No, most people aren’t in severe pain when they die
An excruciating death is extremely rare.
Many people fear death partly because of the perception they might suffer increasing pain and other awful symptoms the nearer it gets. There’s often the belief palliative care may not alleviate such pain, leaving many people to die excruciating deaths.
But an excruciating death is extremely rare. The evidence about palliative care is that pain and other symptoms, such as fatigue, insomnia and breathing issues, actually improve as people move closer to death. More than 85% of palliative care patients have no severe symptoms by the time they die.
Evidence from the Australian Palliative Care Outcomes Collaboration (PCOC) shows that there has been a statistically significant improvement over the last decade in pain and other end-of-life symptoms. Several factors linked to more effective palliative care are responsible.
These include more thorough assessments of patient needs, better medications and improved multidisciplinary care (not just doctors and nurses but also allied health workers such as therapists, counsellors and spiritual support).
But not everyone receives the same standard of clinical care at the end of life. Each year in Australia, about 160,000 people die and we estimate 100,000 of these deaths are predictable. Yet, the PCOC estimates only about 40,000 people receive specialist palliative care per year.
Symptoms at the end of life
For the greater majority of those who do receive palliative care, the evidence shows it is highly effective.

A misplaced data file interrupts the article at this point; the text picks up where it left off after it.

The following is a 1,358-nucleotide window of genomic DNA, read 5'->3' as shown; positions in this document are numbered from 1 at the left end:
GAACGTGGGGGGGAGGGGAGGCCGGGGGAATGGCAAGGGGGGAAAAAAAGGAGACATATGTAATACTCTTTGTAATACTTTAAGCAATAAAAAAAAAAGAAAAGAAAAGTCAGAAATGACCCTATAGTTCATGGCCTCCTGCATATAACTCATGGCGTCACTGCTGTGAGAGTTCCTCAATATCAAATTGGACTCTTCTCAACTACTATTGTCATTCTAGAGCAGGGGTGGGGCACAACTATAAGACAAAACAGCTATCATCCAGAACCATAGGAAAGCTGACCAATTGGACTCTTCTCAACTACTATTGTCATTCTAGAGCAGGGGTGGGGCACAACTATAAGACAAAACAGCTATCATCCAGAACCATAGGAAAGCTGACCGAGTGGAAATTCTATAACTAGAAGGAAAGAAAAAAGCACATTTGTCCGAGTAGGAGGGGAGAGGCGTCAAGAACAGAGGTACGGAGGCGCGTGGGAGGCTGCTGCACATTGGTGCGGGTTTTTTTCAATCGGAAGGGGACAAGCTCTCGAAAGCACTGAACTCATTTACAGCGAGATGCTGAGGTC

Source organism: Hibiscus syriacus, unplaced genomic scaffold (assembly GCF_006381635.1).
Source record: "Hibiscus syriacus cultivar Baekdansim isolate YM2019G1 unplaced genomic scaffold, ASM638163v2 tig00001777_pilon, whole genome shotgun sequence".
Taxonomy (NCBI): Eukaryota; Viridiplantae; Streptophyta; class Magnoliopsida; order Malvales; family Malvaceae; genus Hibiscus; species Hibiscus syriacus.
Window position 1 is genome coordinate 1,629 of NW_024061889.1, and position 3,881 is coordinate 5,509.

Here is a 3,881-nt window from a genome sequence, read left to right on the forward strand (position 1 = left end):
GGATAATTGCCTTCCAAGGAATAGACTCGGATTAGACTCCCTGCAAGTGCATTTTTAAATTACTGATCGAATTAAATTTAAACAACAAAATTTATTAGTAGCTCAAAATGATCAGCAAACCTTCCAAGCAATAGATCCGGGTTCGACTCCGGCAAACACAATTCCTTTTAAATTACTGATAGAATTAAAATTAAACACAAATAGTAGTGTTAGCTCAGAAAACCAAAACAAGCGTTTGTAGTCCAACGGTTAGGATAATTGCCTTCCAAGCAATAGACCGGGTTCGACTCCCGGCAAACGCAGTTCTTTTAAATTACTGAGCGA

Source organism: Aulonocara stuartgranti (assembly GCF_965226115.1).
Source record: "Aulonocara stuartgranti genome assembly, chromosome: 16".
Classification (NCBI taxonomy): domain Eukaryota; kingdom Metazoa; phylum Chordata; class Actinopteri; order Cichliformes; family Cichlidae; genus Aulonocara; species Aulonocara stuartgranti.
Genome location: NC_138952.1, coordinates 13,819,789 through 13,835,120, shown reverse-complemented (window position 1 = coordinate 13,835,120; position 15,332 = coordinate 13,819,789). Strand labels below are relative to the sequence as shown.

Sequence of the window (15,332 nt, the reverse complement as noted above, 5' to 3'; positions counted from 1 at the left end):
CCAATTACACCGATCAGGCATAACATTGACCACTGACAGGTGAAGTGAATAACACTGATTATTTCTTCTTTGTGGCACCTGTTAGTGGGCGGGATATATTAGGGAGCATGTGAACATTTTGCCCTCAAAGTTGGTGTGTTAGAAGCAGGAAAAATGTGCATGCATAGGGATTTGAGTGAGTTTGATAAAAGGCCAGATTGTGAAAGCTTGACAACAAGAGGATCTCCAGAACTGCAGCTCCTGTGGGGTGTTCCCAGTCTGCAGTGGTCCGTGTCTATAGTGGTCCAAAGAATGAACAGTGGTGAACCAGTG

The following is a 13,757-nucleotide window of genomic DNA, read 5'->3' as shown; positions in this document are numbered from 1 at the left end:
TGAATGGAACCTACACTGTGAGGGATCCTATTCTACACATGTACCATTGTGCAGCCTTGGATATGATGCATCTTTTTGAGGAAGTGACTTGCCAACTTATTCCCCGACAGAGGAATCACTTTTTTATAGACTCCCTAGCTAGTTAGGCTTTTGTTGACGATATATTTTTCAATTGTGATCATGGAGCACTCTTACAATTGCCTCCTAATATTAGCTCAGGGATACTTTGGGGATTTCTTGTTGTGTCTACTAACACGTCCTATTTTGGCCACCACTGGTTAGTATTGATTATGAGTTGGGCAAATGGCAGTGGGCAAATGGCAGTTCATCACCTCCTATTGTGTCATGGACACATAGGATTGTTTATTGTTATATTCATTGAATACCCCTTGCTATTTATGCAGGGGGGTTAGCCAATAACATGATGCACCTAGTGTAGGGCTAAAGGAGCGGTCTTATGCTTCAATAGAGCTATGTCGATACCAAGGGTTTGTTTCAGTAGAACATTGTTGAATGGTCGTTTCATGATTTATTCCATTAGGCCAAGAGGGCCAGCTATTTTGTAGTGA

The most common symptom that causes people distress towards the end of life is fatigue. In 2016, 13.3% of patients reported feeling severe distress due to fatigue at the start of their palliative care. This was followed by pain (7.4%) and appetite (7.1%) problems.
Distress from fatigue and appetite is not surprising as a loss of energy and appetite is common as death approaches, while most pain can be effectively managed. Other problems such as breathing, insomnia, nausea and bowel issues are experienced less often and typically improve as death approaches.
Contrary to popular perceptions, people in their final days and hours experience less pain and other problems than earlier in their illness. In 2016, about a quarter of all palliative care patients (26%) reported having one or more severe symptoms when they started palliative care. This decreased to 13.9% as death approached.
The most common problem at the start was fatigue, which remained the most common problem at the end. Pain is much less common than fatigue. In total, 7.4% of patients reported severe pain at the beginning of their palliative care and only 2.5% reported severe pain in the last few days. Breathing difficulties cause more distress than pain in the final days of life.
These figures must be considered in relation to a person’s wishes. It’s true for a small number of patients that existing medications and other interventions do not adequately relieve pain and other symptoms.